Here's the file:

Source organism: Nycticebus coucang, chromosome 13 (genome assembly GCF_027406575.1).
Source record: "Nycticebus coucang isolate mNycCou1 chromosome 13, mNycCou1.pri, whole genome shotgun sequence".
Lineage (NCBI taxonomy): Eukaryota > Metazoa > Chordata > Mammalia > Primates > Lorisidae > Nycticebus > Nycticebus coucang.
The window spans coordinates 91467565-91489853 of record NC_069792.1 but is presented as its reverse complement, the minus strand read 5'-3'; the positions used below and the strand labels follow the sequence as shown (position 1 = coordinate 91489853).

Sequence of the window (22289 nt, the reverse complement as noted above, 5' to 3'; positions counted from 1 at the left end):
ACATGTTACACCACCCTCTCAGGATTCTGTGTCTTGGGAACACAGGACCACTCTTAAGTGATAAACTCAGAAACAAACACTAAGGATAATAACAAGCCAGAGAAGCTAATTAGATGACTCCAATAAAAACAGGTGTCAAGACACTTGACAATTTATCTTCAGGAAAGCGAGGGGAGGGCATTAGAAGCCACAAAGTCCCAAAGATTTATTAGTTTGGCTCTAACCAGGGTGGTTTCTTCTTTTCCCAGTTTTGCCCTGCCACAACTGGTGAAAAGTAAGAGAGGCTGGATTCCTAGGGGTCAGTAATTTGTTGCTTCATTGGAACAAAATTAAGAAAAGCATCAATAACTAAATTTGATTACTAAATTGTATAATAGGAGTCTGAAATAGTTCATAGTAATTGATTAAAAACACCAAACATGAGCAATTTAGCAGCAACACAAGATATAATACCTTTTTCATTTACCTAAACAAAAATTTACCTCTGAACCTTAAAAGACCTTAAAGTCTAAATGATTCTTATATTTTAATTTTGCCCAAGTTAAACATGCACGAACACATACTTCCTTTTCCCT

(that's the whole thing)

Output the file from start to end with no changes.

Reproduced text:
Source organism: Nycticebus coucang, chromosome 13 (genome assembly GCF_027406575.1).
Source record: "Nycticebus coucang isolate mNycCou1 chromosome 13, mNycCou1.pri, whole genome shotgun sequence".
Lineage (NCBI taxonomy): Eukaryota > Metazoa > Chordata > Mammalia > Primates > Lorisidae > Nycticebus > Nycticebus coucang.
The window spans coordinates 91467565-91489853 of record NC_069792.1 but is presented as its reverse complement, the minus strand read 5'-3'; the positions used below and the strand labels follow the sequence as shown (position 1 = coordinate 91489853).

Sequence of the window (22289 nt, the reverse complement as noted above, 5' to 3'; positions counted from 1 at the left end):
ACATGTTACACCACCCTCTCAGGATTCTGTGTCTTGGGAACACAGGACCACTCTTAAGTGATAAACTCAGAAACAAACACTAAGGATAATAACAAGCCAGAGAAGCTAATTAGATGACTCCAATAAAAACAGGTGTCAAGACACTTGACAATTTATCTTCAGGAAAGCGAGGGGAGGGCATTAGAAGCCACAAAGTCCCAAAGATTTATTAGTTTGGCTCTAACCAGGGTGGTTTCTTCTTTTCCCAGTTTTGCCCTGCCACAACTGGTGAAAAGTAAGAGAGGCTGGATTCCTAGGGGTCAGTAATTTGTTGCTTCATTGGAACAAAATTAAGAAAAGCATCAATAACTAAATTTGATTACTAAATTGTATAATAGGAGTCTGAAATAGTTCATAGTAATTGATTAAAAACACCAAACATGAGCAATTTAGCAGCAACACAAGATATAATACCTTTTTCATTTACCTAAACAAAAATTTACCTCTGAACCTTAAAAGACCTTAAAGTCTAAATGATTCTTATATTTTAATTTTGCCCAAGTTAAACATGCACGAACACATACTTCCTTTTCCCT